Brazil indigenous communities seek to protect lands from populist government

Brazil indigenous communities seek to protect lands from populist government

Brazil indigenous communities seek to protect lands from populist government

Indigenous groups protest in Brasilia, Brazil, April 3, 2019. (Credit: Laila Menezes/CIMI courtesy to Crux.)

Brazil's government is taking radical measures against indigenous rights in the country, according to Church leaders.

SÃO PAULO, Brazil – Brazil’s government is taking radical measures against indigenous rights in the country, according to Cleber Buzatto, general coordinator of the Indigenous Missionary Council (IMC), an organization of the National Conference of Bishops of Brazil.

Since President Jair Bolsonaro’s election at the end of 2018 there have been complaints from indigenous peoples around the country about the invasion of their lands by local farmers, miners and logging companies — frequently accompanied by intimidation, threats and violence.

“In the past few months, we have also been noticing an increase in the number of cases of invasion with the direct intention of taking possession of the indigenous lands, through fraudulent and criminal means,” Buzatto told Crux.

The 1988 Brazilian Constitution said that all indigenous lands should be demarcated into special “indigenous territories” within five years. However, more than 30 years after its promulgation, only 400 demarcations were completed – a situation that resulted in permanent conflict in several regions occupied by indigenous peoples.

Brazil’s indigenous population numbers just less than a million people, making up only about 0.6 percent of the population.

Bolsonaro ran a conservative populist campaign reminiscent of the successful 2016 run of U.S. President Donald Trump, who Bolsonaro openly admires, and promised to open up indigenous areas to greater development.

“Today, 847 indigenous areas are waiting for the conclusion of the bureaucratic process to be legally attributed to their peoples. And no measure was taken concerning 520 of them,” said Buzatto. To make things worse, he said the current administration is advancing a policy that is “completely antagonistic” to the demarcations.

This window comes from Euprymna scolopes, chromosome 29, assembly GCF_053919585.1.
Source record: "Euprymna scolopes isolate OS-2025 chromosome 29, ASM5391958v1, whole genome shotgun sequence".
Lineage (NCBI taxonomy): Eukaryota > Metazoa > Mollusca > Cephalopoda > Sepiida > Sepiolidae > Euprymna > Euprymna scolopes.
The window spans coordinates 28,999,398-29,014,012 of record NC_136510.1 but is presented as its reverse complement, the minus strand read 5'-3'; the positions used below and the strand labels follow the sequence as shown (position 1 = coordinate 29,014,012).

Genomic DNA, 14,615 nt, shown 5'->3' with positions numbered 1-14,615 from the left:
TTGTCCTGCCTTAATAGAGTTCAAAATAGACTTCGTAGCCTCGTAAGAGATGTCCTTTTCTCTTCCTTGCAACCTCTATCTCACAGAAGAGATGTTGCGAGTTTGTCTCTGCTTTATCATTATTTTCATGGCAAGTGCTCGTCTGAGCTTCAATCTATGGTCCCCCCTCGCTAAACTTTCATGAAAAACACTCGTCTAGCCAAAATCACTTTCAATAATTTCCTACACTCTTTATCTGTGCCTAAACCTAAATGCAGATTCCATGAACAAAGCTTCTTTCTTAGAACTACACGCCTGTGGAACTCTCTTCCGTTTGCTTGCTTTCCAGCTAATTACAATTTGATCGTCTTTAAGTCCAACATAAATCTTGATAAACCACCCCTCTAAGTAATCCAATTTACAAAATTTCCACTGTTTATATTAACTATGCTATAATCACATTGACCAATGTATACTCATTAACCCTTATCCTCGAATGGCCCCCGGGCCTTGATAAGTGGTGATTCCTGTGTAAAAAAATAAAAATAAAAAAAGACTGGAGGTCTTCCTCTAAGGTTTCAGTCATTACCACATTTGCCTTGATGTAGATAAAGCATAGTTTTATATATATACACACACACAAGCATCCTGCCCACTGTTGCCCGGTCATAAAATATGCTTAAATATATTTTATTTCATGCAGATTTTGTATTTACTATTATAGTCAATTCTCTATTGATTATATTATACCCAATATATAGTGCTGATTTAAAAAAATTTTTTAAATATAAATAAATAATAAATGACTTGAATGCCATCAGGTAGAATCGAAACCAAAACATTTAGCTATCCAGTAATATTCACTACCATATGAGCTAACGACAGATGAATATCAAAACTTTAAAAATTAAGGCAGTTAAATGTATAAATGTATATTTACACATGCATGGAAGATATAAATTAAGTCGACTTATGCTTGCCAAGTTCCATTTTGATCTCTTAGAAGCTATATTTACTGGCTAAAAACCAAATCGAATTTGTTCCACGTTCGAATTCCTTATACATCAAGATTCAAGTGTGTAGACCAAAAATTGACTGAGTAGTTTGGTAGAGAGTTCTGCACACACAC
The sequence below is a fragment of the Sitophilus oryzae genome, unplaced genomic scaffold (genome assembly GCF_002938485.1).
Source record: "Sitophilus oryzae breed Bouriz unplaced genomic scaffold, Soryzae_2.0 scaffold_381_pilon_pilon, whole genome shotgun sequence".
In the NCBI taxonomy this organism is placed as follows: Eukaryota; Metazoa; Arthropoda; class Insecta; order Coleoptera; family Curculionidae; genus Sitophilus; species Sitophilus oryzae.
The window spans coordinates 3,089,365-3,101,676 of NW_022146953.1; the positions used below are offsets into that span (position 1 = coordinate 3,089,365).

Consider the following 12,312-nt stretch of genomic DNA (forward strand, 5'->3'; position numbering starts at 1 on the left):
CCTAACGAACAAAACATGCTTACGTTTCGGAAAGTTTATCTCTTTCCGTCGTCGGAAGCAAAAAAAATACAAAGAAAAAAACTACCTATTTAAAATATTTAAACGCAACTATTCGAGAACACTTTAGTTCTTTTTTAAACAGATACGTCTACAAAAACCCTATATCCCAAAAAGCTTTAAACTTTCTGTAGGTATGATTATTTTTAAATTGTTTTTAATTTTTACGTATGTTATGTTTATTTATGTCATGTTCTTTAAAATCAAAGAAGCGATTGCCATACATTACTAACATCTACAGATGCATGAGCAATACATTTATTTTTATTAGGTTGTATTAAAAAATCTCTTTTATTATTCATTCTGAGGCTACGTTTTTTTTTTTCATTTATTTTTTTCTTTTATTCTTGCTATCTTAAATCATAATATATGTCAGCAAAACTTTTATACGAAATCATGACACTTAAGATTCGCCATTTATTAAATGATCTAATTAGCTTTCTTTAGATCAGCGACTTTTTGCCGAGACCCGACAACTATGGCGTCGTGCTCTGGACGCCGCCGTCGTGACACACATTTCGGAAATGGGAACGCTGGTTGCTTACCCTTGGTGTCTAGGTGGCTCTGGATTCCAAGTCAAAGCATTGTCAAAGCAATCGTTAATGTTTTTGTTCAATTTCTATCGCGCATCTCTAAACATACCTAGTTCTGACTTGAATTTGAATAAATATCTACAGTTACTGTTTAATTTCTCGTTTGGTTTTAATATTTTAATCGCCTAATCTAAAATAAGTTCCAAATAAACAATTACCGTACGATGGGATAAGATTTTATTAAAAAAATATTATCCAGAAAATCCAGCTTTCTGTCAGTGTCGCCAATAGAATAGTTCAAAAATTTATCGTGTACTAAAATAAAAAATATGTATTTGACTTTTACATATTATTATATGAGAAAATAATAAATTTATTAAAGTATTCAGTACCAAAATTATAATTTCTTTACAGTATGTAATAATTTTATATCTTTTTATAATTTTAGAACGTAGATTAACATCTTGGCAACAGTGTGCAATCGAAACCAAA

Taking advantage of the legal impasse, non-indigenous people are simply invading non-demarcated lands and claiming ownership.

“That’s the situation the Karipuna, Uru-Eu-Wau-Wau, Arara and Awa Guaja peoples, for instance, are facing in Northern Brazil,” Buzatto said.

The Karipuna people, in particular, have endured a large invasion of their area, an occupation that is getting closer and closer to their village. “Since they got in touch with the non-indigenous society, back in the 1970s, their population has greatly decreased. There are only 60 people left. So there’s a risk of a real genocide in their land,” Buzatto explained.

With the IMC’s help, indigenous organizations have been denouncing the attacks on their rights to the Brazilian government and international entities, including the United Nations Human Rights Council.

“A few indigenous peoples in the Amazon don’t have any contact with the greater society but might be suffering violence too. Unfortunately, we don’t have the means to demonstrate it,” he said.

When Bolsonaro assumed office in January, he announced the demarcation of indigenous lands would not be under charge of the Ministry of Justice, but under the Ministry of Agriculture – which is highly influenced by farmers who have a vested interest in taking indigenous land.

This decision was protested across the country, with the help of the IMC, which also organized several conversations with members of Brazil’s congress and executive branch.

In April, 4,000 indigenous people from all across Brazil camped in the capital Brasilia to protest the transfer of responsibility to the agriculture ministry. Before the demonstration, the authorities mobilized the National Guard, and there were fears of a confrontation.

“But the protesters were very peaceful and organized their activities without any kind of disturbance,” said Bishop Roque Paloschi, IMC’s president.

Bolsonaro ending up scrapping his plan.

“Now the indigenous peoples are fighting for other rights, particularly concerning their access to health and education,” said Paloschi. According to him, recently there has been a great rise in the number of complaints about public health services for indigenous groups. Earlier this week, the Brazilian non-governmental organization Reporter Brazil revealed that three indigenous children died within 11 days in the largest reservation in Brazil, the Xingu Indigenous Park, due to the lack of medical personnel and supplies.

The federal government has also made cuts to a scholarship program for indigenous persons who are pursuing higher education. “This is their only hope to survive in the cities; but since 2018, payments have been unstable and no new scholarships have been offered,” said Buzatto.

The Brazilian Church, according to Buzatto, has been greatly supportive of indigenous peoples, defending their rights at both the local and national levels, playing “an organic role in this cause.”

The protection of indigenous populations will be one of the main items on the agenda of the Synod of Bishops on the Amazon region taking place this October in the Vatican.

Paloschi said he believes that in the near future the indigenous organizations will continue to mobilize and pressure the government.

“We live in a country full of prejudice against indigenous peoples and this contributes very much to the current situation. They are not asking for anything more than their rights, which are guaranteed by the Federal Constitution,” the bishop said.


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